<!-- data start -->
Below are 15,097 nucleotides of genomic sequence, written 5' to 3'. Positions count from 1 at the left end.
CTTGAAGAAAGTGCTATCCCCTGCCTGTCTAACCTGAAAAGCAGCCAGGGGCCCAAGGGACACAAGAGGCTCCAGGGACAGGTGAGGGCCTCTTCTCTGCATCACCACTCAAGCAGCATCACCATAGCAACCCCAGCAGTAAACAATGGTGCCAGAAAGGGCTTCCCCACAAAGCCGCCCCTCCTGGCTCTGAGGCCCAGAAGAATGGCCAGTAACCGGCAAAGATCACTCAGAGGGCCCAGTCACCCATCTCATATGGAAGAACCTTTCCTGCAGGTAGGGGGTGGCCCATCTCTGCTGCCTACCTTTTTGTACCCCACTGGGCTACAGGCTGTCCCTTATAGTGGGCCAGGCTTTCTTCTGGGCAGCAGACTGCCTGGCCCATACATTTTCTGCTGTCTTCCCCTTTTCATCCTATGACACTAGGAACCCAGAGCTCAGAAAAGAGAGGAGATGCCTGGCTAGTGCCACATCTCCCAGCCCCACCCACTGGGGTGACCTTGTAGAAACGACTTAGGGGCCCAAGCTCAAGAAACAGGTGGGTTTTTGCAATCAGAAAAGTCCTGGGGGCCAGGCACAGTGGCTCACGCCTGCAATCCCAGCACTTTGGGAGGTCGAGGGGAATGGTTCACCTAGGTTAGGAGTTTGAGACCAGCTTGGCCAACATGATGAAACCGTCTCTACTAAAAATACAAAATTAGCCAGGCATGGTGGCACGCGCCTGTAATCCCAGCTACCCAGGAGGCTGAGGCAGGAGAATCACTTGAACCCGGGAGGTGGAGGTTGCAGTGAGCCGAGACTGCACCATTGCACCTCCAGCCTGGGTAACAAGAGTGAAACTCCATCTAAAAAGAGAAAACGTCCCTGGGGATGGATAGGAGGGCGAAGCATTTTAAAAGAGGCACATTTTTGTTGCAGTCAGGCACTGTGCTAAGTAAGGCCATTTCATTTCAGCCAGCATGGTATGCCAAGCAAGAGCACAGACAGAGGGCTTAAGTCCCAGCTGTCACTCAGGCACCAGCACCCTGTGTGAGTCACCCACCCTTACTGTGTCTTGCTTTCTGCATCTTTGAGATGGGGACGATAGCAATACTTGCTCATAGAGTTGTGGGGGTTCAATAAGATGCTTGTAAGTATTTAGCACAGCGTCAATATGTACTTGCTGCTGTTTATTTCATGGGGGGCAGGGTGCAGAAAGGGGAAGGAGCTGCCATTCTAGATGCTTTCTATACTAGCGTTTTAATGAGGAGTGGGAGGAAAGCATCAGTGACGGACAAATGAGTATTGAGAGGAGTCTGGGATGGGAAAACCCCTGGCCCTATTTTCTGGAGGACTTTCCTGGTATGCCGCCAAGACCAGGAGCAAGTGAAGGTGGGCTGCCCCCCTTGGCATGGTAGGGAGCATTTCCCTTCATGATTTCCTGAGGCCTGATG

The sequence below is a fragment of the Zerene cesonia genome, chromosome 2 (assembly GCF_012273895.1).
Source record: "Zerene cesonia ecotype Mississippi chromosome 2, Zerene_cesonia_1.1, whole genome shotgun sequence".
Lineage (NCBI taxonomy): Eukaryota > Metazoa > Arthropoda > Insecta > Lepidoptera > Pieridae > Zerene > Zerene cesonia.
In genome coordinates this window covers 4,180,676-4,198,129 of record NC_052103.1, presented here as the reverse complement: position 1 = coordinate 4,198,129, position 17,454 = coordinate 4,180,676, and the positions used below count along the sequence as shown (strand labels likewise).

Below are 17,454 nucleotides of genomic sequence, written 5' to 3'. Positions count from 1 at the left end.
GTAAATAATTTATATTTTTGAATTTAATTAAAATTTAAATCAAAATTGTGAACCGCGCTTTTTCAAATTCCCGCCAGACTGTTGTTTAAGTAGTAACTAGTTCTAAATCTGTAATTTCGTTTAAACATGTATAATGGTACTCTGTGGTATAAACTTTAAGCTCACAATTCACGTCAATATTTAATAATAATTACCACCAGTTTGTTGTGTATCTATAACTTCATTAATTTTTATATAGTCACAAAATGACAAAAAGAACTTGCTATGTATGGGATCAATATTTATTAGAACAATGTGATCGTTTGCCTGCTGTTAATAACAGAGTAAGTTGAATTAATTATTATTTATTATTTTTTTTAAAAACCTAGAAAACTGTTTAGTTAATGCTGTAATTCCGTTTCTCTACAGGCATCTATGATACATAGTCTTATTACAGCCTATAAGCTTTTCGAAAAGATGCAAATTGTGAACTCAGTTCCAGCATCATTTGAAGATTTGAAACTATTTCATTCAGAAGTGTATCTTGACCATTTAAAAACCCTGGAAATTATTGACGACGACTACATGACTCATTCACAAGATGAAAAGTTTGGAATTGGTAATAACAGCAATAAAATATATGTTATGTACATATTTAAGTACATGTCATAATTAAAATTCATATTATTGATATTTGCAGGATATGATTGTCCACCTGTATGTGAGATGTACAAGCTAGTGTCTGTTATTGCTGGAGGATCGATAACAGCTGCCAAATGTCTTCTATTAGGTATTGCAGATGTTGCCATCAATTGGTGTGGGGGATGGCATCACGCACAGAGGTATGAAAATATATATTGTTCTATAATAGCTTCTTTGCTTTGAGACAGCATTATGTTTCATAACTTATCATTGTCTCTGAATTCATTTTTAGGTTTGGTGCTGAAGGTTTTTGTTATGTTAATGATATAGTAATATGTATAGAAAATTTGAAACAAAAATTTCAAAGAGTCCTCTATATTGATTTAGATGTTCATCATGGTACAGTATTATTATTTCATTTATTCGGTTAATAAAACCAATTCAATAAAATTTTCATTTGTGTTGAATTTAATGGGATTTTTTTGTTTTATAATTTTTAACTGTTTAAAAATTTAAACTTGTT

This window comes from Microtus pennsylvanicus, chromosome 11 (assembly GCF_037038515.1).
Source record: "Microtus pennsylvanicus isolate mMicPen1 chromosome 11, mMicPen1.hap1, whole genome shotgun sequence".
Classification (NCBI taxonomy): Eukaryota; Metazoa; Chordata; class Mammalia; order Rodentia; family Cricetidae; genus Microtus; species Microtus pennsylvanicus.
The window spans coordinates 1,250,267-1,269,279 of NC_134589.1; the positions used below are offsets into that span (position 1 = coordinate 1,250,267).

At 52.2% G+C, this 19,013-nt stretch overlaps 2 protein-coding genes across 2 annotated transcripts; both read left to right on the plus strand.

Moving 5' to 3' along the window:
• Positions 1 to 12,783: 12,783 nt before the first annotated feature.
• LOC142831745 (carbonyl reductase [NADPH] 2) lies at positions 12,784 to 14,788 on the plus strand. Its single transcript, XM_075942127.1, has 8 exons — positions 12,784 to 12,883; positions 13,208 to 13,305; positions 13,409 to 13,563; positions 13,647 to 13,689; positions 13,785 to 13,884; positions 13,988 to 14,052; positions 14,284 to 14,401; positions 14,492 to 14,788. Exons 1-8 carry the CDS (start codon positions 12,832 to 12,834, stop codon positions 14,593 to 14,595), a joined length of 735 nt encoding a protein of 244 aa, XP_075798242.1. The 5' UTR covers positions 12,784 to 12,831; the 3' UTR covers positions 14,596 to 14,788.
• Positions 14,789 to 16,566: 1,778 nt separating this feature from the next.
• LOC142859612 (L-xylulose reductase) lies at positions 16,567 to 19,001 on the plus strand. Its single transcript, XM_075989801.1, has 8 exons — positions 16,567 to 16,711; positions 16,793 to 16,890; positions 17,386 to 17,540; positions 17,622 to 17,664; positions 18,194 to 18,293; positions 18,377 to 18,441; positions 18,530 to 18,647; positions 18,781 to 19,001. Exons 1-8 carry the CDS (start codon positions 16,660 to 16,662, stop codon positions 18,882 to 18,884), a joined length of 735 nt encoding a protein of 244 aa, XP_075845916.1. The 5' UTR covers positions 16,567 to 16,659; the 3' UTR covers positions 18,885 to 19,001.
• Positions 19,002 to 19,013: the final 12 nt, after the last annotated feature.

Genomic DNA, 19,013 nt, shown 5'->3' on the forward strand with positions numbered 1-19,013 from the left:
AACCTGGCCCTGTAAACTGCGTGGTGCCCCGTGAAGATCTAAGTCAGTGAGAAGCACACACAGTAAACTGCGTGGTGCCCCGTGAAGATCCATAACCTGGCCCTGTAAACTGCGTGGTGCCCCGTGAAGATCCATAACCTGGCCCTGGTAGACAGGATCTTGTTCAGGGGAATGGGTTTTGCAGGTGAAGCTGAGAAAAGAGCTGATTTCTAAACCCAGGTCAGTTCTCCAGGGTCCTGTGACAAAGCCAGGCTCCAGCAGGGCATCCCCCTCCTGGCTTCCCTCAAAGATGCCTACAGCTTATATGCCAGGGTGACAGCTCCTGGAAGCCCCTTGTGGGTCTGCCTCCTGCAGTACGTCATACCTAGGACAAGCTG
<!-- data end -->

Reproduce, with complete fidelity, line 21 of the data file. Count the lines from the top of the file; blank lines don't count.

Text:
AACCTGGCCCTGTAAACTGCGTGGTGCCCCGTGAAGATCTAAGTCAGTGAGAAGCACACACAGTAAACTGCGTGGTGCCCCGTGAAGATCCATAACCTGGCCCTGTAAACTGCGTGGTGCCCCGTGAAGATCCATAACCTGGCCCTGGTAGACAGGATCTTGTTCAGGGGAATGGGTTTTGCAGGTGAAGCTGAGAAAAGAGCTGATTTCTAAACCCAGGTCAGTTCTCCAGGGTCCTGTGACAAAGCCAGGCTCCAGCAGGGCATCCCCCTCCTGGCTTCCCTCAAAGATGCCTACAGCTTATATGCCAGGGTGACAGCTCCTGGAAGCCCCTTGTGGGTCTGCCTCCTGCAGTACGTCATACCTAGGACAAGCTG